Janne Grønli9
Reidun Ursin7
Bjørn Bjorvatn6
Anne Marita Milde4
9Janne Grønli
7Reidun Ursin
6Bjørn Bjorvatn
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Many symptoms of human depressive disorders are also observed in animals after exposure to unpredictable stressors. The chronic mild stress (CMS) paradigm was developed in order to better model the human situation by using chronic mild stressors over a longer period. It is claimed that the model induces anhedonia in the animals, a core symptom of depression(More)
The hippocampus has a critical role in several fundamental memory operations, including the conditioning of fear to contextual information. We show that the hippocampus is necessary also for unconditioned fear, and that the involved circuitry is at the ventral pole of the hippocampus. Rats with selective hippocampal lesions failed to avoid open arms in an(More)
Chronic stress is linked to development of depression and may trigger neurobiological changes underlying the disease. Downregulation of the secretory peptide brain-derived neurotrophic factor (BDNF) and the transcriptional regulator calcium/cyclic-AMP responsive binding protein (CREB) have been implicated in stress and depression-related pathology in animal(More)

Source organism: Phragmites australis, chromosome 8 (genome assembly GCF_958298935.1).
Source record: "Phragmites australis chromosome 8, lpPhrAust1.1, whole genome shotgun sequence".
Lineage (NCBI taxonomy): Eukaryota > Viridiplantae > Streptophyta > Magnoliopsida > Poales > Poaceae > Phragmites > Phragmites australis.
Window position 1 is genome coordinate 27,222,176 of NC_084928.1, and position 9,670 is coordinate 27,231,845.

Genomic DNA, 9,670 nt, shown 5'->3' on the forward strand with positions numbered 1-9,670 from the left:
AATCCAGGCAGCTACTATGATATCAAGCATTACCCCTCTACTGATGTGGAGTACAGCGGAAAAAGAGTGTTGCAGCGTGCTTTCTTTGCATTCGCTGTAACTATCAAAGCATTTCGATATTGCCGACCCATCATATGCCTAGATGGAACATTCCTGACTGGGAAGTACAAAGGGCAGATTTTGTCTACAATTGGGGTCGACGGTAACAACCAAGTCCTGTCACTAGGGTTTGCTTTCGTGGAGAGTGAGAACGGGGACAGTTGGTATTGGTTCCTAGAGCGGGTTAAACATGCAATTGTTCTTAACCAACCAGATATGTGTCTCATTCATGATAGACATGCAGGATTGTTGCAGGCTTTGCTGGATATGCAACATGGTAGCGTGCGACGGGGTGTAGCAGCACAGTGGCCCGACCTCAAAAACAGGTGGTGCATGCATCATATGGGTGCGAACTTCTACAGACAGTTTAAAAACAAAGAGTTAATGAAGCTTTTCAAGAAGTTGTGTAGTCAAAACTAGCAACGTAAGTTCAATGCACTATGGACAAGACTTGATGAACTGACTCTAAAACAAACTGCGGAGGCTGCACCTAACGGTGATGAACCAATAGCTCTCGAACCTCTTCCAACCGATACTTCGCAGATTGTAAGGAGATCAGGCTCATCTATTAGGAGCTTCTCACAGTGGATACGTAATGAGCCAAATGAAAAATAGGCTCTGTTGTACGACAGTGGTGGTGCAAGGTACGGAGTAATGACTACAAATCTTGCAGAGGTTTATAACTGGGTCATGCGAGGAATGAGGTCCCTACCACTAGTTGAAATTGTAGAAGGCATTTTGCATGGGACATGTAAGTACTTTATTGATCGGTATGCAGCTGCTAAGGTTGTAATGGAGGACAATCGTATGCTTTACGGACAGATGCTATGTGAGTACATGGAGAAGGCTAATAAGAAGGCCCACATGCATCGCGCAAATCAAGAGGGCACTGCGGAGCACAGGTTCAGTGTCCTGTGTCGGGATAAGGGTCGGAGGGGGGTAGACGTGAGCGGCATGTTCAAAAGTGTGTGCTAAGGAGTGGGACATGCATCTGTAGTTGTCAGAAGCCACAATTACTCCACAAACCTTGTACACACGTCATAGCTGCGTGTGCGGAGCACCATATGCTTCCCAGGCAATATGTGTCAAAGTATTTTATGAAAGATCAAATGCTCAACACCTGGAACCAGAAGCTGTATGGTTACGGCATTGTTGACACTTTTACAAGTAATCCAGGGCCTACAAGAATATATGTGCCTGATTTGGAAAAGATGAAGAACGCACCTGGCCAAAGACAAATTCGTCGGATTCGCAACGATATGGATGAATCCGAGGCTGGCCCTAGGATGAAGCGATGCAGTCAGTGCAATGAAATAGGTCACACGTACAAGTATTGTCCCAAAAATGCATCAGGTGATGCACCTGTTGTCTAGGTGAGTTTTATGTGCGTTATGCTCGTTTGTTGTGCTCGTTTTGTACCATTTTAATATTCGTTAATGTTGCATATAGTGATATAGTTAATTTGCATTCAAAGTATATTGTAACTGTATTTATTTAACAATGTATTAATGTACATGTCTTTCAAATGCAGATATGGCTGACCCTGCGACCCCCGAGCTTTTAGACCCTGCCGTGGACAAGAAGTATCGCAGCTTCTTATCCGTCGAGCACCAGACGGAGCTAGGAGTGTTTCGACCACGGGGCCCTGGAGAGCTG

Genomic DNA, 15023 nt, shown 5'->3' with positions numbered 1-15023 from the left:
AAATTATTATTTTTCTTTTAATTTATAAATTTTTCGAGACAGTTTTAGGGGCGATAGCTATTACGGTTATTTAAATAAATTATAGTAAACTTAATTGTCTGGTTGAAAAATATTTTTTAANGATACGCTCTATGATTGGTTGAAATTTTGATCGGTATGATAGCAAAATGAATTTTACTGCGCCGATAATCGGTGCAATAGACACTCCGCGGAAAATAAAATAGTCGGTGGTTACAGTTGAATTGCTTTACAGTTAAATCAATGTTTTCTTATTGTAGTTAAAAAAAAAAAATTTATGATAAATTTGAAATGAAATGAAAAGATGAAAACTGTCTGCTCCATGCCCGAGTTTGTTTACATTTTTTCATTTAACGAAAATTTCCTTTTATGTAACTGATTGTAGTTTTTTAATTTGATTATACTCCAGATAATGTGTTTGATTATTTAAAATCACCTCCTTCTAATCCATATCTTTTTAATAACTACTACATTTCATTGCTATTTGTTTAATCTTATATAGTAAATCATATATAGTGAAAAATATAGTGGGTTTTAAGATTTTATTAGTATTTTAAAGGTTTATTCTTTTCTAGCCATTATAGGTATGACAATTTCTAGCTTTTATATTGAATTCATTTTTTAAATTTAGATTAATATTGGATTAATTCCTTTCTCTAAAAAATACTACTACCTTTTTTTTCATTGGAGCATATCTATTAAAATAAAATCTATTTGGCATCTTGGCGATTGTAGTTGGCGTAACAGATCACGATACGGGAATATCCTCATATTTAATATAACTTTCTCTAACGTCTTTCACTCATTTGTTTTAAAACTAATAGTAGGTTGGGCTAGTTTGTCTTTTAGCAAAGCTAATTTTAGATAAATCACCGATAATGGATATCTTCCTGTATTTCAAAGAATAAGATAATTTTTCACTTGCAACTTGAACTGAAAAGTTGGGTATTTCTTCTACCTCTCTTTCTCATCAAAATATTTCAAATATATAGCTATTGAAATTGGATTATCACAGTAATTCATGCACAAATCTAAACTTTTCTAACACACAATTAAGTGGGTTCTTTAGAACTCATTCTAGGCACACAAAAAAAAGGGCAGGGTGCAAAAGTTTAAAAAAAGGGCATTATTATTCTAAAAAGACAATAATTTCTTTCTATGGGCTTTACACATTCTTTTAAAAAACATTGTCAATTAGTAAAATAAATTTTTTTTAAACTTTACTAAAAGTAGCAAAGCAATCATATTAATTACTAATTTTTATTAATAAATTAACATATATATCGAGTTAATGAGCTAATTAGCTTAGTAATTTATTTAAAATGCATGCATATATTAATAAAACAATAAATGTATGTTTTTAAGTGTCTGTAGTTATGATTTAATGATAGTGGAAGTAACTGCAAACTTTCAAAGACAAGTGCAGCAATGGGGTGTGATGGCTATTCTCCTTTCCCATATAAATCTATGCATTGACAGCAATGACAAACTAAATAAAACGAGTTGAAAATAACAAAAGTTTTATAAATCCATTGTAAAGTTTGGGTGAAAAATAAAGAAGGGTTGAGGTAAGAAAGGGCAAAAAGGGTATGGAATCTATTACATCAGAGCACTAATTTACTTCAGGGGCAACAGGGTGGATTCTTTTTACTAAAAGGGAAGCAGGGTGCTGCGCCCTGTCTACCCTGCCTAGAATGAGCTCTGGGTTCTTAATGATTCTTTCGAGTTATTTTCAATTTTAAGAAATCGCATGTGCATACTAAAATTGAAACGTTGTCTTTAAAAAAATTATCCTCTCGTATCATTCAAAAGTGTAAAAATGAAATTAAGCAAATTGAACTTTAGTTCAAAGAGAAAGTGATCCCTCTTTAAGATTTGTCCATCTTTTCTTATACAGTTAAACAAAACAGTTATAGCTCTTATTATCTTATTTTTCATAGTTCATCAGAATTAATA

Depression in humans is associated with sleep abnormalities of three types: altered rapid eye movement (REM) sleep, fragmented sleep, and reduced delta sleep. In an animal model of depression, chronic exposure to mild stressors (CMS, e.g. periods of soiled cage, reversed light/dark cycle, grouped housing, food and/or water deprivation) causes behavioral and(More)
Social defeat, resulting from the fight for a territory is based on the resident-intruder paradigm. A male rat intruder is placed in the territory of an older, bigger and more aggressive male resident and is defeated. In the present study, a double exposure to social defeat increased sleep fragmentation due to an increased amount of waking and(More)
The Cognitive Activation Theory of Stress (CATS) offers formal and systematic definitions of the terms and concepts used in stress research. The stress response depends on acquired expectancies to the outcome of the stimulus and the available responses. The stress response itself is an alarm, an increase in arousal necessary for performance and adequate(More)
Exposure to early life stress may profoundly influence the developing brain in lasting ways. Neuropsychiatric disorders associated with early life adversity may involve neural changes reflected in EEG power as a measure of brain activity and disturbed sleep. The main aim of the present study was for the first time to characterize possible changes in adult(More)
Dizziness and or unsteadiness, associated with episodes of loss of balance, are frequent complaints in those suffering from persistent problems following a whiplash injury. Research has been inconclusive with respect to possible aetiology, discriminative tests and analyses used. The aim of this pilot research was to identify the test conditions and the most(More)